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People Matter October 2017

Too sick to take leave?

A European Court ruling recently found that Francisco Pereda, a Madrid council worker, was entitled to rearrange a holiday because he suffered an injury just before leaving for it.

Francisco took legal action against his employer after being refused permission to alter his holiday arrangements on account of his injury. The European Court of Justice ruled in his favour, stating he should have been allowed to change his holiday arrangements and given the option to postpone his leave.

The ruling is being interpreted to mean that employees who fall ill, or are injured, just before their holiday should be entitled to swap their current holiday with sick leave. They should be permitted to take their holiday at a later date.

Some employer representatives are warning this could be open to abuse and have far-reaching consequences – particularly for SMEs with limited resources. This, of course, comes hot on the heels of other judgements concerning holiday rights, such as commissions and overtime being reflected in holiday pay.

The fundamental principle behind such cases is that all workers are entitled to sufficient holiday breaks from work, and should not be put off from taking them in any way. In this most recent example it’s deemed unreasonable that ill health or injury should prevent much-needed recreational breaks.

Our advice is that if an employee is sick before, or whilst on, their annual leave, to let them reschedule it. As an employer, you are unable to force an employee to take annual leave when they are eligible for sick leave – and most reasonable employers probably wouldn’t want to. Any statutory holiday entitlement that isn’t used because of illness should be carried over to the following year.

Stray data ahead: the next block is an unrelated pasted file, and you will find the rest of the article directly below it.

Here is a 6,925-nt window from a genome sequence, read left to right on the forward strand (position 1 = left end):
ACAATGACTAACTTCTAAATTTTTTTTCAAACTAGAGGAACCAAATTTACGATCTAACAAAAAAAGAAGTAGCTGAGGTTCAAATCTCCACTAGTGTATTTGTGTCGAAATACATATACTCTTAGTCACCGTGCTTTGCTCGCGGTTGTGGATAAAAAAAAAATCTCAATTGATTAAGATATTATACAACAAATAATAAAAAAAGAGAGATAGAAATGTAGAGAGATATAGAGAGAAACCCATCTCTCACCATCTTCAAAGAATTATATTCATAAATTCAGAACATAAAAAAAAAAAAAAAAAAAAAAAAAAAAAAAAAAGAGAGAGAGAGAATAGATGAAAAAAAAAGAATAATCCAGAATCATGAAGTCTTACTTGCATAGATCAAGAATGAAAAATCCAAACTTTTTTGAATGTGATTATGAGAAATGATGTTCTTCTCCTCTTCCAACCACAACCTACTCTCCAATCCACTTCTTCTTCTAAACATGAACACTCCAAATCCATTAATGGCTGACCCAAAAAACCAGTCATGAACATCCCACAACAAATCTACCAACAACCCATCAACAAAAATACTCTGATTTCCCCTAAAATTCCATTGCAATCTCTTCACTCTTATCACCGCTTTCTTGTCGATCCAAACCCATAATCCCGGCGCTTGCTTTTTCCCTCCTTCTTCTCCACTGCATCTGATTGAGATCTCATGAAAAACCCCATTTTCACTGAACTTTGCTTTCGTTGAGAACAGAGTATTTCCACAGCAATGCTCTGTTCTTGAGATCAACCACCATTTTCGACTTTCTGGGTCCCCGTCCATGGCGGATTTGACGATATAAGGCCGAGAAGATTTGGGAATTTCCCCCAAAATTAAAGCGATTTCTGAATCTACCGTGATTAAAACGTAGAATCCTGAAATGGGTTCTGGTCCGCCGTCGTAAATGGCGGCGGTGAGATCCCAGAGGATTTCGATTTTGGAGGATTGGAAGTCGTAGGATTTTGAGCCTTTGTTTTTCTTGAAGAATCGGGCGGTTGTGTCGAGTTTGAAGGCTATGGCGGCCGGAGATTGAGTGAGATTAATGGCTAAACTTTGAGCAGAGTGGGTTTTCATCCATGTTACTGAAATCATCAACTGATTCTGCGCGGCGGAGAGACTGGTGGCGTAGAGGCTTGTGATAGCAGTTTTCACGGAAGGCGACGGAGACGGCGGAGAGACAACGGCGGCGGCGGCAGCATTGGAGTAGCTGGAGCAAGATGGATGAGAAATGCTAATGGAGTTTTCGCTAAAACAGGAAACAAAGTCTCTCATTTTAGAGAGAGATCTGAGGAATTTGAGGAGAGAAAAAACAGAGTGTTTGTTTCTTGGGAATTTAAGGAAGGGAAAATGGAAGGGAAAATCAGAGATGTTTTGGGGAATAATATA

Don’t forget to ensure you take a fair and consistent approach to claims of being sick whilst on annual leave to avoid accusations of unfairness or discrimination.

If you need help with managing annual leave, give us a call.

The cost of employee fraud

Earlier this year a Bank of Ireland employee was jailed for 12 months for stealing nearly €150,000 from her employer.

Employee fraud is a costly and upsetting crime. Be aware that the most damaging cases tend to be perpetrated by senior staff of long-standing.

Mitigating the risk of fraud is a complex task encompassing many areas of your business. These include robust financial control; culture (where colleagues can raise concerns in confidence) and strong HR policies.

If you discover employee fraud you should report it as a crime. It’s then a good disciplinary policy that will give you the proper framework to handle it from an HR perspective. Outside, expert help is strongly advised.

It’s complicated. For a longer consultation, or a review of your disciplinary procedures to ensure they allow you to deal with employee fraud correctly, contact us.

How far can you go when monitoring employee emails?

A recent ruling from the European Court of Human Rights declared that a business was wrong to fire an employee for using a Yahoo Messenger work account for personal use.

The Romanian engineer used the account to message his brother and fiancée, despite company policy saying that professional accounts may not be used for personal reasons.

Article 8 of the European Convention on Human Rights guarantees respect for private and family life and correspondence.

The court ruled in the employee’s favour because the employer had breached this right to privacy.